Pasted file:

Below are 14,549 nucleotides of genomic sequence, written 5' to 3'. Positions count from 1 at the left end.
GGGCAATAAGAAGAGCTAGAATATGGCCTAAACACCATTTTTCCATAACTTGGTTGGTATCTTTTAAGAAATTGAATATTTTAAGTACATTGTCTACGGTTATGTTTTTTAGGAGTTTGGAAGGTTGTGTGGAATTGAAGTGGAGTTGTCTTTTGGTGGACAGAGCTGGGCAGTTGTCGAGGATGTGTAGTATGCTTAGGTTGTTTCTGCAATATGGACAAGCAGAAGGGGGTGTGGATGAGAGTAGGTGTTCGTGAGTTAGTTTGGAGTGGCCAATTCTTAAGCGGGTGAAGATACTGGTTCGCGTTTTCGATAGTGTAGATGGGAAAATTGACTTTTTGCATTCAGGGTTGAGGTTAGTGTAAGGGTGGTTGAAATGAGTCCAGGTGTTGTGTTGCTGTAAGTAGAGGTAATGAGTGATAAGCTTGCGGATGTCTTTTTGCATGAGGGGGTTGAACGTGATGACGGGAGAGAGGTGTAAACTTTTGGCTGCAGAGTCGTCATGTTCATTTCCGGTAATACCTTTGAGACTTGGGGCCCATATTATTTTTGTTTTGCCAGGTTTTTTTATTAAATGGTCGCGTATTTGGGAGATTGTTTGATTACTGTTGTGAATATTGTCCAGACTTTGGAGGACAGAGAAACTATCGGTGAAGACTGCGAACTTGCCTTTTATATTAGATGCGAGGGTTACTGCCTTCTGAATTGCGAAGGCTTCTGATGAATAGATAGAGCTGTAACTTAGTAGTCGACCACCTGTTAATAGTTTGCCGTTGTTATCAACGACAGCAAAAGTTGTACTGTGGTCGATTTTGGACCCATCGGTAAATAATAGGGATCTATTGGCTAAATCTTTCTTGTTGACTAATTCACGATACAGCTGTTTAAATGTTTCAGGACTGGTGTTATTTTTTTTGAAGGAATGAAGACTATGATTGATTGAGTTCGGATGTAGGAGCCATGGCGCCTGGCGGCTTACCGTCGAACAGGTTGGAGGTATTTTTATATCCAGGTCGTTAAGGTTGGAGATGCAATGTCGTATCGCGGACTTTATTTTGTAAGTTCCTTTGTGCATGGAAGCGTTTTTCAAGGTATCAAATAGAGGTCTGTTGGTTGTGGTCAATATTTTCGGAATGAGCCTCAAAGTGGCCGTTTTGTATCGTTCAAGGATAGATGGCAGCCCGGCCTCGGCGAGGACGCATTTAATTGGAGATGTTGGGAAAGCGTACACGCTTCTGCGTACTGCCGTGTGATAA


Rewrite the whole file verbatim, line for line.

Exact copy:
Below are 14,549 nucleotides of genomic sequence, written 5' to 3'. Positions count from 1 at the left end.
GGGCAATAAGAAGAGCTAGAATATGGCCTAAACACCATTTTTCCATAACTTGGTTGGTATCTTTTAAGAAATTGAATATTTTAAGTACATTGTCTACGGTTATGTTTTTTAGGAGTTTGGAAGGTTGTGTGGAATTGAAGTGGAGTTGTCTTTTGGTGGACAGAGCTGGGCAGTTGTCGAGGATGTGTAGTATGCTTAGGTTGTTTCTGCAATATGGACAAGCAGAAGGGGGTGTGGATGAGAGTAGGTGTTCGTGAGTTAGTTTGGAGTGGCCAATTCTTAAGCGGGTGAAGATACTGGTTCGCGTTTTCGATAGTGTAGATGGGAAAATTGACTTTTTGCATTCAGGGTTGAGGTTAGTGTAAGGGTGGTTGAAATGAGTCCAGGTGTTGTGTTGCTGTAAGTAGAGGTAATGAGTGATAAGCTTGCGGATGTCTTTTTGCATGAGGGGGTTGAACGTGATGACGGGAGAGAGGTGTAAACTTTTGGCTGCAGAGTCGTCATGTTCATTTCCGGTAATACCTTTGAGACTTGGGGCCCATATTATTTTTGTTTTGCCAGGTTTTTTTATTAAATGGTCGCGTATTTGGGAGATTGTTTGATTACTGTTGTGAATATTGTCCAGACTTTGGAGGACAGAGAAACTATCGGTGAAGACTGCGAACTTGCCTTTTATATTAGATGCGAGGGTTACTGCCTTCTGAATTGCGAAGGCTTCTGATGAATAGATAGAGCTGTAACTTAGTAGTCGACCACCTGTTAATAGTTTGCCGTTGTTATCAACGACAGCAAAAGTTGTACTGTGGTCGATTTTGGACCCATCGGTAAATAATAGGGATCTATTGGCTAAATCTTTCTTGTTGACTAATTCACGATACAGCTGTTTAAATGTTTCAGGACTGGTGTTATTTTTTTTGAAGGAATGAAGACTATGATTGATTGAGTTCGGATGTAGGAGCCATGGCGCCTGGCGGCTTACCGTCGAACAGGTTGGAGGTATTTTTATATCCAGGTCGTTAAGGTTGGAGATGCAATGTCGTATCGCGGACTTTATTTTGTAAGTTCCTTTGTGCATGGAAGCGTTTTTCAAGGTATCAAATAGAGGTCTGTTGGTTGTGGTCAATATTTTCGGAATGAGCCTCAAAGTGGCCGTTTTGTATCGTTCAAGGATAGATGGCAGCCCGGCCTCGGCGAGGACGCATTTAATTGGAGATGTTGGGAAAGCGTACACGCTTCTGCGTACTGCCGTGTGATAA